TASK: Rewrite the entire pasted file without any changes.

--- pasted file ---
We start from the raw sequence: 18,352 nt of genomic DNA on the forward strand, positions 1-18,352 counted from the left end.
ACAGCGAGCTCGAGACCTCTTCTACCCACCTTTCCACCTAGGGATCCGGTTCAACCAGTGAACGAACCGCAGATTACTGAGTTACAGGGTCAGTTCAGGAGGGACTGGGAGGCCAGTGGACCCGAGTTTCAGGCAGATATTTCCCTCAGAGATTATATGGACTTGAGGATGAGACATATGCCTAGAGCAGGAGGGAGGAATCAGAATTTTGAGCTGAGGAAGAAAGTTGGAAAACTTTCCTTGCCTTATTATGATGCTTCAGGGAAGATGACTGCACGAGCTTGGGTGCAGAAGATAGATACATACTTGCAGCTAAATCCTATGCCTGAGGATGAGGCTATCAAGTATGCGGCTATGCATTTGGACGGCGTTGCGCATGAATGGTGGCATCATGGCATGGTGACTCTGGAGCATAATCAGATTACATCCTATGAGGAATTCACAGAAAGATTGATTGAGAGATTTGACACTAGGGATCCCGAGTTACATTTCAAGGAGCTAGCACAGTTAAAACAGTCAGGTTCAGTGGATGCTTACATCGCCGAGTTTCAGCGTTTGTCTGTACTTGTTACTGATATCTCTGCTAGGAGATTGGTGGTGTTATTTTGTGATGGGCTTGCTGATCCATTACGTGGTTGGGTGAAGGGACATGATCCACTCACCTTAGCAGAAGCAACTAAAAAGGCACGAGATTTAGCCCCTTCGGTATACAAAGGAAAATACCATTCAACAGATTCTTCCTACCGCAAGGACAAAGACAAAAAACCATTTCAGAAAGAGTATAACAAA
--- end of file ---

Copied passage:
We start from the raw sequence: 18,352 nt of genomic DNA on the forward strand, positions 1-18,352 counted from the left end.
ACAGCGAGCTCGAGACCTCTTCTACCCACCTTTCCACCTAGGGATCCGGTTCAACCAGTGAACGAACCGCAGATTACTGAGTTACAGGGTCAGTTCAGGAGGGACTGGGAGGCCAGTGGACCCGAGTTTCAGGCAGATATTTCCCTCAGAGATTATATGGACTTGAGGATGAGACATATGCCTAGAGCAGGAGGGAGGAATCAGAATTTTGAGCTGAGGAAGAAAGTTGGAAAACTTTCCTTGCCTTATTATGATGCTTCAGGGAAGATGACTGCACGAGCTTGGGTGCAGAAGATAGATACATACTTGCAGCTAAATCCTATGCCTGAGGATGAGGCTATCAAGTATGCGGCTATGCATTTGGACGGCGTTGCGCATGAATGGTGGCATCATGGCATGGTGACTCTGGAGCATAATCAGATTACATCCTATGAGGAATTCACAGAAAGATTGATTGAGAGATTTGACACTAGGGATCCCGAGTTACATTTCAAGGAGCTAGCACAGTTAAAACAGTCAGGTTCAGTGGATGCTTACATCGCCGAGTTTCAGCGTTTGTCTGTACTTGTTACTGATATCTCTGCTAGGAGATTGGTGGTGTTATTTTGTGATGGGCTTGCTGATCCATTACGTGGTTGGGTGAAGGGACATGATCCACTCACCTTAGCAGAAGCAACTAAAAAGGCACGAGATTTAGCCCCTTCGGTATACAAAGGAAAATACCATTCAACAGATTCTTCCTACCGCAAGGACAAAGACAAAAAACCATTTCAGAAAGAGTATAACAAA